Three easy ways to get your LinkedIn profile noticed
By Danny Bermant
A few months before COVID, my business partner and I decided to launch a new podcast targeting successful aesthetic clinic owners. (You’ve probably heard of Botox? These are the people who do it!).
The podcast not only positions us as industry experts, but also attracts aspiring clinic owners are only too happy to have some free publicity! The problem is, we needed to make it clear to our guests that we were not just podcast producers, but also marketers that could help them get more sales.
This is where the top half of our LinkedIn profile helped us. This is the only part of your profile that you can view on your screen without scrolling, and comprises your profile photo, your name and your professional headline. Like a job interview, employers will look at it and decide within a few seconds whether they want to read any further so it’s really important you pay attention to this before you update any other part of your profile.
Get a good headshot
The number one mistake I see again and again is poor headshots. Think of your profile photo and ask yourself whether you’d you turn up like that to an interview? One client I worked with looked like she had just walked out of a nightclub. Another had a picture with his pets!
Make sure your profile picture is professional, not just a quick selfie. Too many profile photos look like they were taken in a police line-up. It’s worth investing in a professional photographer. They will help you to choose the right clothing and background as well as a pose where you look both professional and most importantly, approachable. Put yourselves in the shoes of an employer. They will be looking at your photo and thinking, “do I feel comfortable talking to this person?”.
If it’s relevant, choose a profile background image that is relevant to the industry or niche you are looking to target. As you can see from the profile below, I have chosen a picture that relates to aesthetic medicine.
Then there is your professional headline. These are the 2-3 lines that sit directly under your name that allow you to explain to employers where you add value. The number 1 mistake that people make is to treat this as a job title. This is not helped by LinkedIn who encourage you to do precisely this when you set up your profile.
Again, put yourself in the shoes of a potential employer. They are thinking, “how can this candidate make a difference to us?”. The professional headline gives you up to 200 characters, ample space to describe how you can add value. Take a look at my profile below. I have spelt out (1) exactly who I help (2) what outcome I can help them achieve.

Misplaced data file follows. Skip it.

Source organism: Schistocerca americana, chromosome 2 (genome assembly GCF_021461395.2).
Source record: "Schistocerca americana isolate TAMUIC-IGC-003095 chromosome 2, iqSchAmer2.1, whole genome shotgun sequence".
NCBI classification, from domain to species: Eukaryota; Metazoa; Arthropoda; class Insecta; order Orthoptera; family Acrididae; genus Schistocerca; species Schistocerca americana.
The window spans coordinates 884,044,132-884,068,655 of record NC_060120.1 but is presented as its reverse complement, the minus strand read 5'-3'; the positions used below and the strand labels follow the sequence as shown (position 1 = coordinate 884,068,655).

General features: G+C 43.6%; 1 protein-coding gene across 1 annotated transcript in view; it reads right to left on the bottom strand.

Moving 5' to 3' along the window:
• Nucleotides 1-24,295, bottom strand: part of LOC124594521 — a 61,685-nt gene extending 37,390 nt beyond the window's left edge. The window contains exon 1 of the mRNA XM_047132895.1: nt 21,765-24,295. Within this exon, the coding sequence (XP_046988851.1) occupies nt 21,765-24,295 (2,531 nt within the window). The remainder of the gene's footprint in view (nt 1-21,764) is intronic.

No one cares that I manage a marketing consultancy, they want to know one thing only “what’s in it for me?”
The third way to ensure your LinkedIn profile sells you is to stop treating it like a CV. Your LinkedIn profile is not a 2-3 page static document. Unlike a CV, you can attach images, documents, videos, links to publications and other examples of your work. You can list skills you have which other users can rate you for. You can even include testimonials from employers or work colleagues you have previously worked for. You can post status updates that highlight your knowledge of the industry you work in.
Make sure you make use of these. Once an employer has gone below the top of your profile they will be intrigued to see how else you can make a difference. It’s disappointing to read an exciting professional headline, only to find there is nothing underneath.
At the very least, ensure your professional summary (not dissimilar to the summary at the top of the CV) and relevant experience are filled in.
In part II, I will be looking in more detail at how you can showcase your experience in a way that you never could on your CV, so watch out for that!
Danny Bermant is The Career Coach’s LinkedIn expert. If you would like to explore receiving one to one LinkedIn coaching to improve your profile or using LinkedIn to raise your profile or help you move job, email us for more information.